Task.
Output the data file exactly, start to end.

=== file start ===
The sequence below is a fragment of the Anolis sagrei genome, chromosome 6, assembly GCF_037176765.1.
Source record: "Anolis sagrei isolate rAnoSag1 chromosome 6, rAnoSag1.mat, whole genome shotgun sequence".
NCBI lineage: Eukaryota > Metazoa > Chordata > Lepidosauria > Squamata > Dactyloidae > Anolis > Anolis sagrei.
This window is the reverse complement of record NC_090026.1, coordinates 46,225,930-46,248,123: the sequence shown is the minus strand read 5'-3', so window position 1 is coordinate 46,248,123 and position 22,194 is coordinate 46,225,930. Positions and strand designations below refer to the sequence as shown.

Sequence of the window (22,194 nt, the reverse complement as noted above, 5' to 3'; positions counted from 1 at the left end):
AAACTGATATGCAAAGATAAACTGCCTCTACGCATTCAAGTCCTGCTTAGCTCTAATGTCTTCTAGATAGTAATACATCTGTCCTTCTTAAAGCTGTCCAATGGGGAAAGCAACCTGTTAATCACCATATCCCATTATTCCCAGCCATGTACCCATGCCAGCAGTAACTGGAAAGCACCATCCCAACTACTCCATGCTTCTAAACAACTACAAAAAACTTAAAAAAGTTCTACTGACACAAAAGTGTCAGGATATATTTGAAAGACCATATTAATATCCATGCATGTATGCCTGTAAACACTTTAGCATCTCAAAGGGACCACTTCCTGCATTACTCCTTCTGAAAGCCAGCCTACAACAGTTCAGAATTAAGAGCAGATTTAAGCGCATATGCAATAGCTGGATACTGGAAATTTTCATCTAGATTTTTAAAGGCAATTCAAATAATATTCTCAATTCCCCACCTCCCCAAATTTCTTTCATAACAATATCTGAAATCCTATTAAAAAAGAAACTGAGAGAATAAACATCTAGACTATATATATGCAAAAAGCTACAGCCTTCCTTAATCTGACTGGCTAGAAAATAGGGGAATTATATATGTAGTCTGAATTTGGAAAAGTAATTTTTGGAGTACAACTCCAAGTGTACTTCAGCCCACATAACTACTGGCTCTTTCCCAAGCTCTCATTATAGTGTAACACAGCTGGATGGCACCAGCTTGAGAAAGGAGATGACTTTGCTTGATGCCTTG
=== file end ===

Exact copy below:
The sequence below is a fragment of the Anolis sagrei genome, chromosome 6, assembly GCF_037176765.1.
Source record: "Anolis sagrei isolate rAnoSag1 chromosome 6, rAnoSag1.mat, whole genome shotgun sequence".
NCBI lineage: Eukaryota > Metazoa > Chordata > Lepidosauria > Squamata > Dactyloidae > Anolis > Anolis sagrei.
This window is the reverse complement of record NC_090026.1, coordinates 46,225,930-46,248,123: the sequence shown is the minus strand read 5'-3', so window position 1 is coordinate 46,248,123 and position 22,194 is coordinate 46,225,930. Positions and strand designations below refer to the sequence as shown.

Sequence of the window (22,194 nt, the reverse complement as noted above, 5' to 3'; positions counted from 1 at the left end):
AAACTGATATGCAAAGATAAACTGCCTCTACGCATTCAAGTCCTGCTTAGCTCTAATGTCTTCTAGATAGTAATACATCTGTCCTTCTTAAAGCTGTCCAATGGGGAAAGCAACCTGTTAATCACCATATCCCATTATTCCCAGCCATGTACCCATGCCAGCAGTAACTGGAAAGCACCATCCCAACTACTCCATGCTTCTAAACAACTACAAAAAACTTAAAAAAGTTCTACTGACACAAAAGTGTCAGGATATATTTGAAAGACCATATTAATATCCATGCATGTATGCCTGTAAACACTTTAGCATCTCAAAGGGACCACTTCCTGCATTACTCCTTCTGAAAGCCAGCCTACAACAGTTCAGAATTAAGAGCAGATTTAAGCGCATATGCAATAGCTGGATACTGGAAATTTTCATCTAGATTTTTAAAGGCAATTCAAATAATATTCTCAATTCCCCACCTCCCCAAATTTCTTTCATAACAATATCTGAAATCCTATTAAAAAAGAAACTGAGAGAATAAACATCTAGACTATATATATGCAAAAAGCTACAGCCTTCCTTAATCTGACTGGCTAGAAAATAGGGGAATTATATATGTAGTCTGAATTTGGAAAAGTAATTTTTGGAGTACAACTCCAAGTGTACTTCAGCCCACATAACTACTGGCTCTTTCCCAAGCTCTCATTATAGTGTAACACAGCTGGATGGCACCAGCTTGAGAAAGGAGATGACTTTGCTTGATGCCTTG